Scott Ogawa
Scott Ogawa

Lecturer of Managerial Economics & Decision Sciences

Print Overview
Scott Ogawa's research focuses on the economics of education and the decisions of students and teachers. He has applied the techniques of experimental economics to ask whether students who pay more for their education put forth more effort. More generally, he is interested in the behavioral effects of price on product utilization. He has been a fellow for the Searle Center for Teaching Excellence and has a strong interest in undergraduate economics education.
Print Vita
PhD, 2013, Economics, Northwestern University
MA, 2009, Economics, Northwestern University
MS, 2004, Mechanical Engineering (Control Systems), Standford University
BS, 2003, Mathematics and Mechanical Engineering, Stanford University

Academic Positions
Lecturer, Northwestern University, 2013-present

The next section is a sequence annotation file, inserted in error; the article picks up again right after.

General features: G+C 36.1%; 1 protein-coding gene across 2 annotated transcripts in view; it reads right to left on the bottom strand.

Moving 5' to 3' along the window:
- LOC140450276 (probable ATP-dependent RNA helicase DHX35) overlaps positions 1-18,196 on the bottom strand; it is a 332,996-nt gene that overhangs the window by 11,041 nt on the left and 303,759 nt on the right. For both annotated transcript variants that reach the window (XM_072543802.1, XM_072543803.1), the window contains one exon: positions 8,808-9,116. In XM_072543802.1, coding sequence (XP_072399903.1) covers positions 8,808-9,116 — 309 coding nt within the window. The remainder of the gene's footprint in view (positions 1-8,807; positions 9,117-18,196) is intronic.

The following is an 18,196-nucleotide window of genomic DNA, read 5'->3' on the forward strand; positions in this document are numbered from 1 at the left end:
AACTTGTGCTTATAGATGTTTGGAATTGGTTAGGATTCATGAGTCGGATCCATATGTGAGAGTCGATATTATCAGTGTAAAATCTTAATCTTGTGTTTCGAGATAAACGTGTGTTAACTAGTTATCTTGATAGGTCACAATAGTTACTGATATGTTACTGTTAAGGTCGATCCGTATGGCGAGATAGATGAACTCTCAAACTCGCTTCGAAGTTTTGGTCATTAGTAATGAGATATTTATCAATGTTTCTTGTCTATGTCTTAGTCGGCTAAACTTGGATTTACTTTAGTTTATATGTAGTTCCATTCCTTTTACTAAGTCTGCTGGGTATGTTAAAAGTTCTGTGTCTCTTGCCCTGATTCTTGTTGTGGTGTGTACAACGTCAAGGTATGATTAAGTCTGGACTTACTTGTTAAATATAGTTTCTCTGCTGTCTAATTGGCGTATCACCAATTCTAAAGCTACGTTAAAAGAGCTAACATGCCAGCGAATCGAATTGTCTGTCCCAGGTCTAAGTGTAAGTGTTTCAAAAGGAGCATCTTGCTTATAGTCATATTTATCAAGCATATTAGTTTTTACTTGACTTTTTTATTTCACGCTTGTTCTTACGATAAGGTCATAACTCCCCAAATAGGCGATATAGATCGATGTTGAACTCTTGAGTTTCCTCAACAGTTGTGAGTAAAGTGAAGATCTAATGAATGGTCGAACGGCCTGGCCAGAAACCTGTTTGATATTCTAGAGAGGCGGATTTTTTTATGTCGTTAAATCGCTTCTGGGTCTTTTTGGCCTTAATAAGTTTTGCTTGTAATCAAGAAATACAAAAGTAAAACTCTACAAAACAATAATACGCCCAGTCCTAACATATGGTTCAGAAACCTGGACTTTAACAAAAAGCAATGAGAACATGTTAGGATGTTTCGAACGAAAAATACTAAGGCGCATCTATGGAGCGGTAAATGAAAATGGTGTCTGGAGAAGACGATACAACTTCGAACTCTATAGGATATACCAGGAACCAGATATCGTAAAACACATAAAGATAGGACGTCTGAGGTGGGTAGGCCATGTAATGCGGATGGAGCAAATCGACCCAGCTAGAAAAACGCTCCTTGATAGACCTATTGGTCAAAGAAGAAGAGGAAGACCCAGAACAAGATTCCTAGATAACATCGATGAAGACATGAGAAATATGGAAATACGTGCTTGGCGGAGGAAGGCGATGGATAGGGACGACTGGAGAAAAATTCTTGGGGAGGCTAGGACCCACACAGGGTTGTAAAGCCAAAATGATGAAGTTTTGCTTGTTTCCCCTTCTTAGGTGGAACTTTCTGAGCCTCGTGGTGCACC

Teacher, Lakeside School, 2004-2008

Grants and Awards
Tau Beta Pi Honor Society, Stanford, 2003
Distinguished Teaching Assistant, Northwestern Economics, 2009-2010
Teaching Assistant Fellow, Searle Center, 2010
Fellow, Institute for Education Sciences, 2010-2013

Print Research
Working Papers
Ogawa, Scott. Separately Identifying the Screening, Signaling, and Sunk-Cost Effects of Price: Do Students Who Pay More Study More?.
Ogawa, Scott, John List, Sally Sadoff and Phuong Ta. Using Experimental Economics to Screen for Effective Teachers.
Ogawa, Scott and Zenon Zabinski. Endogenous Class Size: Why it is difficult to observe heterogeneous ability among cooperative workers.
Ogawa, Scott and Ken Onishi. Belief Effects: Optimal Design for Randomized Trials.

Print Teaching
Full-Time / Part-Time MBA
Microeconomic Analysis (MECN-430-0)

This course counts toward the following majors: Managerial Economics.

Among the topics this core course addresses are economic analysis and optimal decisions, consumer choice and the demand for products, production functions and cost curves, market structures and strategic interactions, and pricing and non-price concepts. Cases and problems are used to understand economic tools and their potential for solving real-world problems.